CHARLES NEALE FIELD was born in jail! Lest this bald statement reflect upon the moral character of his parents let it be hastily explained, however, that the reason for this unusual birthplace was the fact that Charles’ father, the Reverend John Field, was chaplain to the model jail in Reading, Berkshire, England, which he had caused to be built. This place of birth among people in trouble was actually symbolic for throughout his entire life Father Field was always among those in adversity. Whether they were Philadelphia working lads in need of a Saturday half-holiday, victims of a cruel flood in Johnstown, Pennsylvania, requiring everything, prisoners or ex-convicts in need of help and friendship, steerage passengers hungering for material and spiritual refreshment, wounded or malaria-ridden soldiers of the Spanish-American War desiring to be comforted, a colored boy in Nassau in need of surgery, or negro children in Boston yearning for a summer camp, Father Field was in their midst working tirelessly to fulfill their needs. This was the man who now became the Provincial Superior and Rector of the Church of Saint John the Evangelist.
In 1869, at the age of twenty, Charles Neale Field received his B.A. Degree from University College, Durham University. He prepared for holy orders at Cuddesdon Theological College, Oxford, and was ordained to the priesthood in Exeter Cathedral on September 21st, 1873. For five years he served as assistant curate at Saint Mary’s Church, Plympton, Devon, and then entered the Society of Saint John the Evangelist in which he was Professed in 1880. In that very year he was sent to Saint Clement’s Church, Philadelphia, to which the Society of Saint John the Evangelist began to minister in 1876, and performed an outstanding piece of work. In 1891, when the Society terminated its ministry to Saint Clement’s, Father Field and Father Longridge (who had been sent to that parish by Father Benson in 1877 as a postulant and who returned there after his Profession in 1883) went to Boston to strengthen Father Hall’s hands at Saint John’s.
In a sermon which he preached in Saint John’s in 1929 Father Burton said:
“In 1904, Father Osborne was consecrated Bishop (Coadjutor) of Springfield, Illinois, and Father Field was appointed Provincial Superior of our Society in America. Some people wrung their hands and wondered how St. John’s could get on without Father Osborne’s great sermons. Bishop Weller, who was the outstanding Catholic preacher of those days, remarked, ‘Father Field’s smile has converted more souls than all Father Osborne’s eloquence.’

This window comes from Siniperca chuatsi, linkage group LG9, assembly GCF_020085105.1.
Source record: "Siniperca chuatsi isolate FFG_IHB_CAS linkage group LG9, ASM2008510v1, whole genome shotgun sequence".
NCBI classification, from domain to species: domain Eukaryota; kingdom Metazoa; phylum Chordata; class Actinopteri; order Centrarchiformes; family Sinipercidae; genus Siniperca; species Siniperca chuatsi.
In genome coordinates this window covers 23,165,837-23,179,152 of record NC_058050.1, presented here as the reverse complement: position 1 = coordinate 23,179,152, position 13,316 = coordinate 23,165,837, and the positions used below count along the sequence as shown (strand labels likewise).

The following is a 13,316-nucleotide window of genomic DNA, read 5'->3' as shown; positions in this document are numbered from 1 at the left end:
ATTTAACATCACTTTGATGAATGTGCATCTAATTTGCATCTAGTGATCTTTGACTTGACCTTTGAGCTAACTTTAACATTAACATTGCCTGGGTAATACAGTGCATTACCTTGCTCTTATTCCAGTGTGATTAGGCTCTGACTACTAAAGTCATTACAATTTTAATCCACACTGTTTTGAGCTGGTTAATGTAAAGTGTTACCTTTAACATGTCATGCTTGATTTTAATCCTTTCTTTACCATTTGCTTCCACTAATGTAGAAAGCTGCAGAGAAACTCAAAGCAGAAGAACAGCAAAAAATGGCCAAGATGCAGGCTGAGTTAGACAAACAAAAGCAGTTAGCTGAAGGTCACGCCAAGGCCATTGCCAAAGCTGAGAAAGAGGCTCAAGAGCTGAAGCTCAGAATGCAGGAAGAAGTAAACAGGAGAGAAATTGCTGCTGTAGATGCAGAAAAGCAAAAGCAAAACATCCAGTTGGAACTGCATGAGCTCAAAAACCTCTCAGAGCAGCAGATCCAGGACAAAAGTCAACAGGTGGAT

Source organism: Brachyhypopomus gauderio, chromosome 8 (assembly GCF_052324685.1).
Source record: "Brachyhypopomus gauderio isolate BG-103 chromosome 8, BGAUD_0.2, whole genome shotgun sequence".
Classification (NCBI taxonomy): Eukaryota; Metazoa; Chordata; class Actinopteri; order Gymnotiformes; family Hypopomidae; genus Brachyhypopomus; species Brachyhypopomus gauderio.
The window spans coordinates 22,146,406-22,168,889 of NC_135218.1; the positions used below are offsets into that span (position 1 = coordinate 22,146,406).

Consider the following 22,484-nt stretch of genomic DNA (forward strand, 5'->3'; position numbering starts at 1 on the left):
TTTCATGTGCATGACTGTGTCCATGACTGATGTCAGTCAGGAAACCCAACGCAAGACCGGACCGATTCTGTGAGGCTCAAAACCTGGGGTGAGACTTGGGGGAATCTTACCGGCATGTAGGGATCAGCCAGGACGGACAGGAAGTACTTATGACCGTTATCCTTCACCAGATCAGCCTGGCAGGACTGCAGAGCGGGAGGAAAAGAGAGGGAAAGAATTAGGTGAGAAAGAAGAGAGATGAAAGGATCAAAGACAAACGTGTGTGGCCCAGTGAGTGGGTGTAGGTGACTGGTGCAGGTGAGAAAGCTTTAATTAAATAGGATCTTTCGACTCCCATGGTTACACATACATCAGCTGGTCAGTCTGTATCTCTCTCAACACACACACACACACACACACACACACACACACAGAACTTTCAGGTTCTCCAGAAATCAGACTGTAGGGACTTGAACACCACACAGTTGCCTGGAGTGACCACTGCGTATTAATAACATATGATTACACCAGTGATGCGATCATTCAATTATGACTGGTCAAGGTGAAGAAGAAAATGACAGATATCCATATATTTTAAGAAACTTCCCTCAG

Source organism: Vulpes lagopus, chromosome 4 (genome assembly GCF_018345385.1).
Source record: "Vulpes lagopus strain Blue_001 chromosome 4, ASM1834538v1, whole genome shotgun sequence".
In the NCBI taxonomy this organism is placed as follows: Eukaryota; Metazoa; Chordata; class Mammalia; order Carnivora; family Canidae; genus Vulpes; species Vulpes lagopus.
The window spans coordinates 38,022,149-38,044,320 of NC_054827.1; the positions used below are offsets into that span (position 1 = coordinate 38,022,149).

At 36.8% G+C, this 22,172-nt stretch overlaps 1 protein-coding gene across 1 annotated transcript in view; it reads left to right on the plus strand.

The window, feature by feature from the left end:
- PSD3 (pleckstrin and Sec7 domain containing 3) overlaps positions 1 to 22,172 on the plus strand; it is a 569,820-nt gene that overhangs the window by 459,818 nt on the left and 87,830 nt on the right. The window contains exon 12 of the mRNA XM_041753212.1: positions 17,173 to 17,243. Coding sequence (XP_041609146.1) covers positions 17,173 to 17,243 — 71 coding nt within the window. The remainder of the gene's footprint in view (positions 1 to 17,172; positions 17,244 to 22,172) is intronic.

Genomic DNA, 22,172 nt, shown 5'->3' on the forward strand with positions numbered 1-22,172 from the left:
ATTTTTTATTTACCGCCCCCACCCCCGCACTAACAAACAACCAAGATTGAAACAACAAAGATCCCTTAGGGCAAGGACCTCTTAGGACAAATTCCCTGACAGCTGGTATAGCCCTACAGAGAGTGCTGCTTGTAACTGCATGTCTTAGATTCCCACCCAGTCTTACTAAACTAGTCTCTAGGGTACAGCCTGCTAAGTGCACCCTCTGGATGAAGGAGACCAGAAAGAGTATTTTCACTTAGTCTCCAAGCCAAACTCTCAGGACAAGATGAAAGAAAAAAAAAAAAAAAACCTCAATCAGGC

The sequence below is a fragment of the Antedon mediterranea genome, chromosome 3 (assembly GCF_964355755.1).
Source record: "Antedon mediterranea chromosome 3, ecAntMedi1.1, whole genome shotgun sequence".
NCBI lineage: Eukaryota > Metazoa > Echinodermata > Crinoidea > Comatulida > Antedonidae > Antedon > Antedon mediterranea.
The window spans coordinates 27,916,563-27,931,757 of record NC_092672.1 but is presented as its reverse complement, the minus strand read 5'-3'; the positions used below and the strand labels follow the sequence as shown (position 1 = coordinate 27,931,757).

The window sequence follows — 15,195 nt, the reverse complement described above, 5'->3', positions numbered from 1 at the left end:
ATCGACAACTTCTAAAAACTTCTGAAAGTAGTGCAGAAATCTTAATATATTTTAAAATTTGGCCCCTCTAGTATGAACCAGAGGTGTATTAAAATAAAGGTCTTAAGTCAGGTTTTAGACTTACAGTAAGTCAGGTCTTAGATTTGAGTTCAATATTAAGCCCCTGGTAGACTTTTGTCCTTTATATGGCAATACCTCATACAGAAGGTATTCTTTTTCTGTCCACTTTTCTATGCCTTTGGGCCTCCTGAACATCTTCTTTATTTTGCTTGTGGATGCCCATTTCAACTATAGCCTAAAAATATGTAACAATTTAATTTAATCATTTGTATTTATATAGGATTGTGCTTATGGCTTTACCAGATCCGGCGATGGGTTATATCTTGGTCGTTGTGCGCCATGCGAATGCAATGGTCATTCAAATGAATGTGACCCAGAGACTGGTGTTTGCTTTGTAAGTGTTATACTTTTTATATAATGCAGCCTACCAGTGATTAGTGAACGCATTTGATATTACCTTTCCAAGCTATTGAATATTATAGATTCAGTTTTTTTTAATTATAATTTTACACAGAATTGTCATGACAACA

“Here at St. John’s, all over our country and throughout the West Indies, Father Field made the Society of St. John the Evangelist loved and respected. He rang true. In his transparent goodness, he made St. John’s, the Society, and the Catholic cause itself to be trusted and loved.
“His first change, on becoming the Father Superior, was to reserve the Blessed Sacrament publicly and perpetually at St. John’s Church. He put in the Blessed Sacrament altar, our Lady’s altar, the rood screen and the reredos of the high altar. He was determined to make our dear old church as lovely as he could, to make it a shrine of the Blessed Sacrament and a centre of Catholic devotion and of missionary energy.”
These changes in the interior of the building which Father Field began to effect must have been indeed welcome ones to the parishoners who though loving their “dear old church” must have regretted its dirtiness, its dinginess, and its ugliness. Referring to its architectural repulsiveness, the noted architect Ralph Adams Cram, for so many years a loyal communicant of Saint John’s wrote:
“. . . In the earliest times the Church of St. John the Evangelist possessed one altar and one only, this small in dimensions and backed up by a cloth dossal of sombre colour. There was a small organ on the left and a marble bust of Dr. Croswell (The Reverend William Croswell, D.D. was the first Rector of the Church of the Advent) taking the place of a Lady altar, while the walls were ‘decorated’ in the morose olive greens with stencilled borders characteristic of the ‘Eastlake’ period. There were no side altars, shrines, pictures or objects of devotion. There wasn’t even a crucifix anywhere visible, though there was a cross on the one altar and a sufficiency of candles.
“About the year 1890 the transformation began. A side altar was introduced, more candles appeared and the olive greens of the walls gave place to a monotone colouration. At that time incense was permitted, or rather tolerated, at one service a week, and that the ‘children’s service’ on Sunday afternoon. From now on, however, the enrichment of the church proceeded apace . . .”